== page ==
To see this more clearly, ask a few questions from the perspective of the one being coached.

  1. How can I allow myself to be vulnerable enough to share my aspirations?
  2. How can I expose my professional weakness without tarnishing my image?
  3. How can I know that this energy and time I am expending is truly for my benefit?

The answer to all of these questions is clearly trust. As a boss or as a coach, it is something that is earned over time and is based on three critical factors.

Shared Purpose

Both parties must be interested in achieving the same thing in the relationship, and believe that the other person shares that same purpose. This is true whether you are talking about a supervisor/employee relationship or a coach/coachee relationship. If either party thinks that the other is not interested in or actively helping with the achievement of a common purpose then trust is diminished.

Mutual Respect

Each person must respect, and believe he/she is respected by, the other person. One of the primary ways that respect is demonstrated is by taking the time to listen to each other in an attempt to completely understand before giving advice.

Additionally, any perception of condescension from the coach will drastically undermine the willingness of the coachee to be vulnerable and share the existence of shortcomings or obstacles that reside below the surface.

Confidence and Confidentiality

This is the willingness and ability to confide in each other and depend on the candid, truthful feedback from the other. Failure to maintain confidentiality is a sure way to diminish confidence and trust in a relationship and is very difficult to overcome.

Best Boss Bottom Line

Best Bosses understand the critical need for employee trust as a basis for maintaining a position of influence in both supervisory and coaching relationships. Unfortunately for some, trust cannot be purchased and the factors that lead to trust cannot be faked. In order to impact long-term employee performance, the way only a Best Boss can, you must genuinely care about the success of others -- for the sake of others. Only then will employees see that it is safe to open up to the process of being coached and allow you both to reap the rewards of their efforts.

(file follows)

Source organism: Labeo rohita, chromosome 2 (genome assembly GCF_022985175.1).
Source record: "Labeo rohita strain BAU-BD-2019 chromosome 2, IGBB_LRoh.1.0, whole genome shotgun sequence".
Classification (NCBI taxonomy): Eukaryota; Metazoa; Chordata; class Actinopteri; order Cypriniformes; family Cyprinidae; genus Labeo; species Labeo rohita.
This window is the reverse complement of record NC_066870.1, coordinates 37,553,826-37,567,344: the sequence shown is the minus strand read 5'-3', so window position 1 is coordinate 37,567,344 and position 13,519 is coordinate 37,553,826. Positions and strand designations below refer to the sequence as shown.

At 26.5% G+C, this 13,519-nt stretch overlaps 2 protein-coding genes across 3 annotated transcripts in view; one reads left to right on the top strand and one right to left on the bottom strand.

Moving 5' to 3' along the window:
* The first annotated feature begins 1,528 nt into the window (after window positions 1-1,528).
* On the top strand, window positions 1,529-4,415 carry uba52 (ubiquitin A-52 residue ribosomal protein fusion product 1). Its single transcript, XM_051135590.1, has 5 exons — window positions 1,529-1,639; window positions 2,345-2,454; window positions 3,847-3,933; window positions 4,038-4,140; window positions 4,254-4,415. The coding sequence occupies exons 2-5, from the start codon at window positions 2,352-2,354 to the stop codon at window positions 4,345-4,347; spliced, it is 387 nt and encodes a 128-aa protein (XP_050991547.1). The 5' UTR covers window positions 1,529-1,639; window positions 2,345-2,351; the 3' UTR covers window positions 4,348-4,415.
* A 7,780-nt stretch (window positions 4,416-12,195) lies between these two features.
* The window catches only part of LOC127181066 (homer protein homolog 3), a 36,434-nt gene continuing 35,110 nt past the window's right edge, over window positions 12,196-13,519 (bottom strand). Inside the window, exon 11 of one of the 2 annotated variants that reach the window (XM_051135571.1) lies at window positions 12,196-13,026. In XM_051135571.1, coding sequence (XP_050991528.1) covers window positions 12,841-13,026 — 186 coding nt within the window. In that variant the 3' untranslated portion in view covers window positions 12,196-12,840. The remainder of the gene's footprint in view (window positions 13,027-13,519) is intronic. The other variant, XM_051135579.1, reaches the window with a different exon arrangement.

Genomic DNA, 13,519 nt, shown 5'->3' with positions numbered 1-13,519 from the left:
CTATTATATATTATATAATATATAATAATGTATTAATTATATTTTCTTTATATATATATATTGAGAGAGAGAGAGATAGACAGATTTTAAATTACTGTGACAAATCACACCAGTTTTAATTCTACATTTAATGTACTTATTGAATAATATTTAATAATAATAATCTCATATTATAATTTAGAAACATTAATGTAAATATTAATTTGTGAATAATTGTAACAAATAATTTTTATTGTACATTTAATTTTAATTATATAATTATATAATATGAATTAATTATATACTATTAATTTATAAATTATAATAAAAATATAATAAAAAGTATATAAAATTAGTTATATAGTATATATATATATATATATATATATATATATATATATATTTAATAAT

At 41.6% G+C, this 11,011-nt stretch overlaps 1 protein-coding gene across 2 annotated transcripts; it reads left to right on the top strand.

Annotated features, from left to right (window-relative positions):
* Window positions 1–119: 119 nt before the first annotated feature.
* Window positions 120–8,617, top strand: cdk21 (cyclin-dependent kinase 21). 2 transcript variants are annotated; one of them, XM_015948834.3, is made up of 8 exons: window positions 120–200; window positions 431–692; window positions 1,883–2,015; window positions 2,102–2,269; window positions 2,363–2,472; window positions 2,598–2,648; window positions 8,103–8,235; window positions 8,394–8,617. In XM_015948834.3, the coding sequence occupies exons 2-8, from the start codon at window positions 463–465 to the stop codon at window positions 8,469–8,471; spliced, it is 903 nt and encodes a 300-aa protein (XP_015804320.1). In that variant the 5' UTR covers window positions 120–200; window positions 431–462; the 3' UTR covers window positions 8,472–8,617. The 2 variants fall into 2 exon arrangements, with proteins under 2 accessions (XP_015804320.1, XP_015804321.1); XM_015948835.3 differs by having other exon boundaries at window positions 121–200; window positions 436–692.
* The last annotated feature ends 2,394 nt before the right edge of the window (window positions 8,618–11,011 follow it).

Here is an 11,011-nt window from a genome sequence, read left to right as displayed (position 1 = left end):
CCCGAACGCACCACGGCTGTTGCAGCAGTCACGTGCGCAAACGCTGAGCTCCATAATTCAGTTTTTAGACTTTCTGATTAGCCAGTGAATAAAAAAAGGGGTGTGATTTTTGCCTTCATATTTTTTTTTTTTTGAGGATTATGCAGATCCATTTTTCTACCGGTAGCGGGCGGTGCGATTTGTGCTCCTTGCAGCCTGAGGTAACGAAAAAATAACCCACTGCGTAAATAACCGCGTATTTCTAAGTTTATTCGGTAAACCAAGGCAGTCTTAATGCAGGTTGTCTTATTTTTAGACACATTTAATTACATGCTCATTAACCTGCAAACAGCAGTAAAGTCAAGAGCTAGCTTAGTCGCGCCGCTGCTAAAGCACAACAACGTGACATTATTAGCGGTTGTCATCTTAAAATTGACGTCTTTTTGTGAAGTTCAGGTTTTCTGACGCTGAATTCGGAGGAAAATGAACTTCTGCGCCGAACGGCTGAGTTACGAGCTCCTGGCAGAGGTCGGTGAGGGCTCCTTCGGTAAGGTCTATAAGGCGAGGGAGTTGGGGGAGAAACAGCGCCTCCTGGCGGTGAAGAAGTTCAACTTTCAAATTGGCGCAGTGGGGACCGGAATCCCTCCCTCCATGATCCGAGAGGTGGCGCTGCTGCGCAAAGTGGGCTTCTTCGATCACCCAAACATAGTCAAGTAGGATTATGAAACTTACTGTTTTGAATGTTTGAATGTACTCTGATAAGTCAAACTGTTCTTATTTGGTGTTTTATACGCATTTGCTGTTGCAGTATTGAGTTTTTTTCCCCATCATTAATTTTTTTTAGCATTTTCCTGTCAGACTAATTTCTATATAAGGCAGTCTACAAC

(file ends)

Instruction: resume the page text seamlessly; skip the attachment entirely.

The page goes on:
A Best Boss Motivates Others

This series is about the Top 20 Characteristics that describe a “Best Boss”. You can follow the links below in case you missed any of the previous editions where we described how a “Best Boss”:

#1 -- Is a Good Communicator

#2 -- Holds Himself and Others Accountable for Results

#3 -- Enables Success.

Let’s look closer at #4 -- A “Best Boss” Motivates Others.

Two Types of Motivation

Best Bosses understand that there are two types of motivation and they use both types to motivate their employees.

Extrinsic Motivation

Extrinsic Motivation includes all factors external to the person that impact performance, such as praise, money, corrective action,  or termination.

We all need extrinsic motivation in our lives. If you don’t believe that then ask yourself if you would continue to work at your current job if you weren’t getting paid, or if you would file and pay your taxes if it were not compulsory (with legal consequences) to do so.

Intrinsic Motivation

Intrinsic Motivation is from within and is sometimes referred to as “achievement motivation” or “self-motivation”. This is the desire to succeed simply because you value succeeding. We often describe intrinsically motivated people as having a great deal of “personal pride” or as having a “competitive spirit.”

Motivation and Self-esteem

The workplace is not a rehabilitation center and the boss is not a therapist, but Best Bosses understand how critical the development of self-esteem is to their primary objective of getting results through the efforts of their employees. People have different levels of intrinsic motivation and it is highly related to the person’s self-esteem.